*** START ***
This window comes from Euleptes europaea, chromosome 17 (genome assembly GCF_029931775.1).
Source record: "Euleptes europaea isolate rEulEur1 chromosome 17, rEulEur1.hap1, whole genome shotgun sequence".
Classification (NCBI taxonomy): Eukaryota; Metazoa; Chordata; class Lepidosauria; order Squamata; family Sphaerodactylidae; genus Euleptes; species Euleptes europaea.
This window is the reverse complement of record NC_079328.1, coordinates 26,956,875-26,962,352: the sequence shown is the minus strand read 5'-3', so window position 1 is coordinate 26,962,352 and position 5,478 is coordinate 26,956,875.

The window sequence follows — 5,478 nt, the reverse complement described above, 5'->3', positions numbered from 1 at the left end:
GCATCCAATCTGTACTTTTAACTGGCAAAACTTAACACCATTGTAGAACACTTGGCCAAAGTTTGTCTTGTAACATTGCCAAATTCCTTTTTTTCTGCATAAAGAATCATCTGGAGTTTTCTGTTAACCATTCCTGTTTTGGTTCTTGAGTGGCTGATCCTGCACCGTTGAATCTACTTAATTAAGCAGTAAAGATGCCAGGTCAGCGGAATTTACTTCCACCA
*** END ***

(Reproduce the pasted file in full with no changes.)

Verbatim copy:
This window comes from Euleptes europaea, chromosome 17 (genome assembly GCF_029931775.1).
Source record: "Euleptes europaea isolate rEulEur1 chromosome 17, rEulEur1.hap1, whole genome shotgun sequence".
Classification (NCBI taxonomy): Eukaryota; Metazoa; Chordata; class Lepidosauria; order Squamata; family Sphaerodactylidae; genus Euleptes; species Euleptes europaea.
This window is the reverse complement of record NC_079328.1, coordinates 26,956,875-26,962,352: the sequence shown is the minus strand read 5'-3', so window position 1 is coordinate 26,962,352 and position 5,478 is coordinate 26,956,875.

The window sequence follows — 5,478 nt, the reverse complement described above, 5'->3', positions numbered from 1 at the left end:
GCATCCAATCTGTACTTTTAACTGGCAAAACTTAACACCATTGTAGAACACTTGGCCAAAGTTTGTCTTGTAACATTGCCAAATTCCTTTTTTTCTGCATAAAGAATCATCTGGAGTTTTCTGTTAACCATTCCTGTTTTGGTTCTTGAGTGGCTGATCCTGCACCGTTGAATCTACTTAATTAAGCAGTAAAGATGCCAGGTCAGCGGAATTTACTTCCACCA